What you can do

Read labels and buy organic products without palm oil. Trans-fats can be replaced by traditional liquid vegetable oils, butter, animal fats and coconut oil. Bank of America and Citigroup are heavily invested in palm oil, particularly through holdings in Wilmar. Tell them to pull their money out of palm oil to help stem the rash of land grabs. Let’s get back on the track to truly tackle climate change and world hunger. We don’t need cheap unsustainable palm oil in our food or in our fuel.

10 thoughts on “FDA moves to ban trans-fats – good for us, bad for the planet

  1. Again, the ground reality is quite different than what are at best half-truths regarding palm oil. Are you aware that the alternatives to palm oil are even more unsustainable? Where oil yield per hectare is concerned, oil palm is king – it takes only 0.26ha of land to produce one tonne of palm oil. In contrast, 2.2ha of land is needed to produce one tonne of soybean oil, 2ha of land for one tonne of sunflower oil, and 1.5ha for one tonne of rapeseed oil.

    Therefore, if world demand for edible oils is to be met through alternatives to palm oil, it would entail more intensive use of land resources. Tonne for tonne, palm oil beats other oils for land efficiency.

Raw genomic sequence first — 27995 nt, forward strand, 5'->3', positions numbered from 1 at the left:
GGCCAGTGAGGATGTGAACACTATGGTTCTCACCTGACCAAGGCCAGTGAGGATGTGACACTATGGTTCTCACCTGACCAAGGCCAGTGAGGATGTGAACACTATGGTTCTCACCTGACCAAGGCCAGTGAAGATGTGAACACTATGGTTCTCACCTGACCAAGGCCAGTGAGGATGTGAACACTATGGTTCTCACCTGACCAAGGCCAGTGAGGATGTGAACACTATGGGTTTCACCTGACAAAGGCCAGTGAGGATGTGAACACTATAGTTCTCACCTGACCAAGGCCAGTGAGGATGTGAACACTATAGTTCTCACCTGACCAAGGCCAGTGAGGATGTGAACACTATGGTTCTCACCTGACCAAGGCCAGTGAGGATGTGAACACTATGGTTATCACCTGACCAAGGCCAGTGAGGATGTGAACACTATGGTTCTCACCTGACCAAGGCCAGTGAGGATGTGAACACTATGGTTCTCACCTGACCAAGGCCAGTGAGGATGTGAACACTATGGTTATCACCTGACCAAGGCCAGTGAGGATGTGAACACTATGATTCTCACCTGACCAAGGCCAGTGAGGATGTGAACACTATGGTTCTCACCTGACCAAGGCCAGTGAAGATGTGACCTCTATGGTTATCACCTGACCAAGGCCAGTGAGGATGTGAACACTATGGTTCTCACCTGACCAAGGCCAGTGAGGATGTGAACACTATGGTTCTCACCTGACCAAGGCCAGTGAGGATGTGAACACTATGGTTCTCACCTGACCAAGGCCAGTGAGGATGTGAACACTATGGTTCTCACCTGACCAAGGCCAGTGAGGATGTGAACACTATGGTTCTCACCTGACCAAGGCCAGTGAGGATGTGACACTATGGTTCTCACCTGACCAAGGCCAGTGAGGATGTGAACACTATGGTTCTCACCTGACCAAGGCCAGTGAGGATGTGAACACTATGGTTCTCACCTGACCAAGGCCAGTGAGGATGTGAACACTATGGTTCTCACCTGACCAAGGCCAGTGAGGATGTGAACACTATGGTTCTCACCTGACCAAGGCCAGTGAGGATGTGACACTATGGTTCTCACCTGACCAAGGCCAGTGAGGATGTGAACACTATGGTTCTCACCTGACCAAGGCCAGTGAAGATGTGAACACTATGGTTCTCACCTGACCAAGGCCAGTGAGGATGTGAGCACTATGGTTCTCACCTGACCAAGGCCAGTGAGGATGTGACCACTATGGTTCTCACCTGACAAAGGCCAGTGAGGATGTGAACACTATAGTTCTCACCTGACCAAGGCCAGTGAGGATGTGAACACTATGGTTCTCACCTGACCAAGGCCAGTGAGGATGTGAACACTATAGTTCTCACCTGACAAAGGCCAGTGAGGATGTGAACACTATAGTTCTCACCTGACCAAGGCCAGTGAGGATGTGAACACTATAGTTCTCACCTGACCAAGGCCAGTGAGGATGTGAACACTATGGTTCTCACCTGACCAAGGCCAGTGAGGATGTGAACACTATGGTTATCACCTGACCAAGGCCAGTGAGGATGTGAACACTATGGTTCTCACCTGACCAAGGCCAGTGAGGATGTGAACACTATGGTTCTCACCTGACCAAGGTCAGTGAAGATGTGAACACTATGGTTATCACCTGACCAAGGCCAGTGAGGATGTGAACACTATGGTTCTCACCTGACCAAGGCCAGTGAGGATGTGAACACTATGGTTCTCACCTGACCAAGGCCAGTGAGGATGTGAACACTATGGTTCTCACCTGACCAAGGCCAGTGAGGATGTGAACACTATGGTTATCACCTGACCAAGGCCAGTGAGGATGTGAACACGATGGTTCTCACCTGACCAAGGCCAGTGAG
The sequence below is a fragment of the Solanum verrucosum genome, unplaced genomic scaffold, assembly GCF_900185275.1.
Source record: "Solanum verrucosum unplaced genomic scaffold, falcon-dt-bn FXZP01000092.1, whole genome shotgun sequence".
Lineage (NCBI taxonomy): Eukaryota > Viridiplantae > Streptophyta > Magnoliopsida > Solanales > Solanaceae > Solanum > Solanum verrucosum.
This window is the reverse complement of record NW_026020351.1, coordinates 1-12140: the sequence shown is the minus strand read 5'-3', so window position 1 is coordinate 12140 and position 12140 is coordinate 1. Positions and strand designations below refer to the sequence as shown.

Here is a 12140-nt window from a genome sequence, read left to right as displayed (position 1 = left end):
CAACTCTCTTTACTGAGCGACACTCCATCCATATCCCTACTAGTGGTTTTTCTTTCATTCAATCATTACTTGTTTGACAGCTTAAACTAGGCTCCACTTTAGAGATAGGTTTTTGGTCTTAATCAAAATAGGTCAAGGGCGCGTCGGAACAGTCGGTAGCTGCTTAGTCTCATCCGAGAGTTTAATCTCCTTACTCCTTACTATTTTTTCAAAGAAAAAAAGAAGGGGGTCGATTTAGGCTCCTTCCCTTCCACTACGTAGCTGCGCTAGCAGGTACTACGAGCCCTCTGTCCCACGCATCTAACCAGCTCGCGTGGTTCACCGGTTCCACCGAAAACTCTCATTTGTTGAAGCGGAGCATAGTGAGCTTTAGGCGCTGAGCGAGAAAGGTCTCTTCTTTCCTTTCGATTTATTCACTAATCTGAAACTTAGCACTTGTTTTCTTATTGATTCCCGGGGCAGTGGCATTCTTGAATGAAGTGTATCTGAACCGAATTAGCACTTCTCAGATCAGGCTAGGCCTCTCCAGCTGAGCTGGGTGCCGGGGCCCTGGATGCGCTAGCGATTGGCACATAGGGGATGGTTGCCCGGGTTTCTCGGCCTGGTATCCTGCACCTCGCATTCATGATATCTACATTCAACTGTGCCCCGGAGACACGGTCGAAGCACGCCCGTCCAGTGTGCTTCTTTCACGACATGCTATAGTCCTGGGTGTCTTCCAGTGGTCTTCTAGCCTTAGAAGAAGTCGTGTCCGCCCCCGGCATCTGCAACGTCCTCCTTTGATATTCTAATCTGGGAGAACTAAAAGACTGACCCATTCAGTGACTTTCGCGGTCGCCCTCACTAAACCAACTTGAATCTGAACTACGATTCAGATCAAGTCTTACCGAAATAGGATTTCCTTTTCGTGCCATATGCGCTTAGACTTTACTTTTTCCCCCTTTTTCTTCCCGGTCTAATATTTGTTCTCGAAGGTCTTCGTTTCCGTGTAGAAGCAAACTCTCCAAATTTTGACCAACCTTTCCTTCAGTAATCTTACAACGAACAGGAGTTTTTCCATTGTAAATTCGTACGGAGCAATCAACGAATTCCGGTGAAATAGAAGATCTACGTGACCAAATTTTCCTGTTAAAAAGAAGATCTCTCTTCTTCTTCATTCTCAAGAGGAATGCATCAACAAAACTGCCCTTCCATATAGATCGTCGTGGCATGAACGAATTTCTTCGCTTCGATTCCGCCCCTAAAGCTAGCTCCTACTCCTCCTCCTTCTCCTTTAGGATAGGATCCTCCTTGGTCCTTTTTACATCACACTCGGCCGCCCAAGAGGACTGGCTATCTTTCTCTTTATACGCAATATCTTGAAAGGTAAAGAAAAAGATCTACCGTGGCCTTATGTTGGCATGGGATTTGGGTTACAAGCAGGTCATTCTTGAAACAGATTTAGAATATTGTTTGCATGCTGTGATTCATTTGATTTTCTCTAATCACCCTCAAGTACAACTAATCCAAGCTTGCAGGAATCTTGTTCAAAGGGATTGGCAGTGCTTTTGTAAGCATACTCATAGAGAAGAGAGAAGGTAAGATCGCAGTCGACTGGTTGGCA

Moreover, there are alternative producers like Thailand where small scale holders produce most of the palm oil, so you are doing a disservice to these farmers when you ask people to shun palm oil.

    • Hi Rahul,
      Thank you for the good information on palm oil productivity. I read many reports of unsustainable palm production and am glad to hear there are alternatives. If you have websites or links I am sure others would like to know about them. We want to support sustainable sources that do not disrupt the indigenous peoples of the regions. Thanks again. Melody

      Melody L Meyer
      VP Policy and Industry Relations UNFI
      phone 401.528.8634 ext 62225
      Fax 831/462-5718
      SKYPE melody.meyer
      Visit my Blog at http://www.organicmattersblog.com

  2. Pingback: FDA Trans Fat Ban and Organics – Organic Ag Journal

  3. Thank you Melody for responding to my comment. RSPO and GreenPalm are doing a good job of building up a certification system that helps in addressing the environmental issues associated with Palm Oil plantations. Here is a link to the current status:
    http://greenpalm.org/en/what-is-greenpalm/greenpalm-and-the-rspo/rspo-sustainable-palm-oil-the-journey-so-far
    In my experience thus far, Palm Oil from South of Thailand (currently number 3 producer, but still way below what Malaysia and Indonesia produce) have the most number of small scale farmers/growers, and the least amount of deforestation. They also shipped the first RSPO certified palm oil this year. Like Organic Certification standards, it’s not perfect and not an organization that can legally enforce penalties etc. on their members, but having built a system is a progress towards having uniform international standards.
    So it’s best to acknowledge and support these sustainable initiatives. From a manufacturer perspective, there’s no GMO in palm oil and it’s a highly versatile and among the healthier alternatives like Coconut oil for frying or heat-based processes.

  4. Pingback: We will save the rain forest ecosystems | Sketches of 2050